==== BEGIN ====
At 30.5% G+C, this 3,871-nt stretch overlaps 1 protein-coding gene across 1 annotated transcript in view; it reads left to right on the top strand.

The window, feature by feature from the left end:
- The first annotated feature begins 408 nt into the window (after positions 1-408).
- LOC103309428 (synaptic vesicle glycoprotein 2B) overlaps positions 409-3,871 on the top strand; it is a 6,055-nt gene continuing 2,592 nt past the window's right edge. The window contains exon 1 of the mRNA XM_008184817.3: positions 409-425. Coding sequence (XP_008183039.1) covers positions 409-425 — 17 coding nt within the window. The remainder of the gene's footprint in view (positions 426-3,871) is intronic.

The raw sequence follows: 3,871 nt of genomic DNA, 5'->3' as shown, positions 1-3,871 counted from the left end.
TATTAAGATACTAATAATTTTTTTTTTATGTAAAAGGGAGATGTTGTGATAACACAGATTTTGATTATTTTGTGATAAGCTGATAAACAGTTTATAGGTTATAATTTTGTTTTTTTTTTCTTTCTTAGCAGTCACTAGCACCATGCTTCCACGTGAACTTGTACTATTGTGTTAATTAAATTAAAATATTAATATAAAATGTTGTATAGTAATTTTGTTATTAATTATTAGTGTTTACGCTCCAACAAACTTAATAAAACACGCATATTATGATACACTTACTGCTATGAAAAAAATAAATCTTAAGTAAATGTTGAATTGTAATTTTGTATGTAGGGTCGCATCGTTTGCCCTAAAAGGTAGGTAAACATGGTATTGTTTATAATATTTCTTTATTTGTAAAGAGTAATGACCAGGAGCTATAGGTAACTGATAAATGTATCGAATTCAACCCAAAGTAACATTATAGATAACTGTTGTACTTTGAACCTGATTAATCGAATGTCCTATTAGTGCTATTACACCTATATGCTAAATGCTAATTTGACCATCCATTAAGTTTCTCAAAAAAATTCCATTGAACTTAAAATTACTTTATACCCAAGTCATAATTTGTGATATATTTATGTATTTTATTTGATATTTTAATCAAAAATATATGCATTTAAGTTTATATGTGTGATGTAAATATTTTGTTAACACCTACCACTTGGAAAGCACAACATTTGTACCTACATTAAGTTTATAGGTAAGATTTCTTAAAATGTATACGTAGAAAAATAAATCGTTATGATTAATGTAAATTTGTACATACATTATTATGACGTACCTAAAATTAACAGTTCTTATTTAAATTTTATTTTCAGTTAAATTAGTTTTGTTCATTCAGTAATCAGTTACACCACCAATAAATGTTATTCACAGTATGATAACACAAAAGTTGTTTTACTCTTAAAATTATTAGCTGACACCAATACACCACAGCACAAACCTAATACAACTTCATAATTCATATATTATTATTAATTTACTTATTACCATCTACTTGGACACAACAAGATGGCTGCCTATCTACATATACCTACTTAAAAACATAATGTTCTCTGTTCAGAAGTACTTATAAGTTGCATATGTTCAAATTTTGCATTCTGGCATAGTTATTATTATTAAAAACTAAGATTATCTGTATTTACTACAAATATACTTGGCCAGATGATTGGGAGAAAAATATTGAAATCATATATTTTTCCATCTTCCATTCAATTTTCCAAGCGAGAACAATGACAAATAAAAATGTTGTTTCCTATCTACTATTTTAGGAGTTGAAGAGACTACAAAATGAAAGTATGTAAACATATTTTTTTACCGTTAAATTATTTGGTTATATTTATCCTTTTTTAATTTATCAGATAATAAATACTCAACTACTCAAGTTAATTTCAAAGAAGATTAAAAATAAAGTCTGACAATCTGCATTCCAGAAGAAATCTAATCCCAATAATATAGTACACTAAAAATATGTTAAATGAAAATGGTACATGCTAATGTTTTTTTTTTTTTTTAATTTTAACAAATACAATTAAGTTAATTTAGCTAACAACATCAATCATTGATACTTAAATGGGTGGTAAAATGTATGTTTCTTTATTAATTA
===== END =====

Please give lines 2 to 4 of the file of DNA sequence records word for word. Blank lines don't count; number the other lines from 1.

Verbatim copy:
The window, feature by feature from the left end:
- The first annotated feature begins 408 nt into the window (after positions 1-408).
- LOC103309428 (synaptic vesicle glycoprotein 2B) overlaps positions 409-3,871 on the top strand; it is a 6,055-nt gene continuing 2,592 nt past the window's right edge. The window contains exon 1 of the mRNA XM_008184817.3: positions 409-425. Coding sequence (XP_008183039.1) covers positions 409-425 — 17 coding nt within the window. The remainder of the gene's footprint in view (positions 426-3,871) is intronic.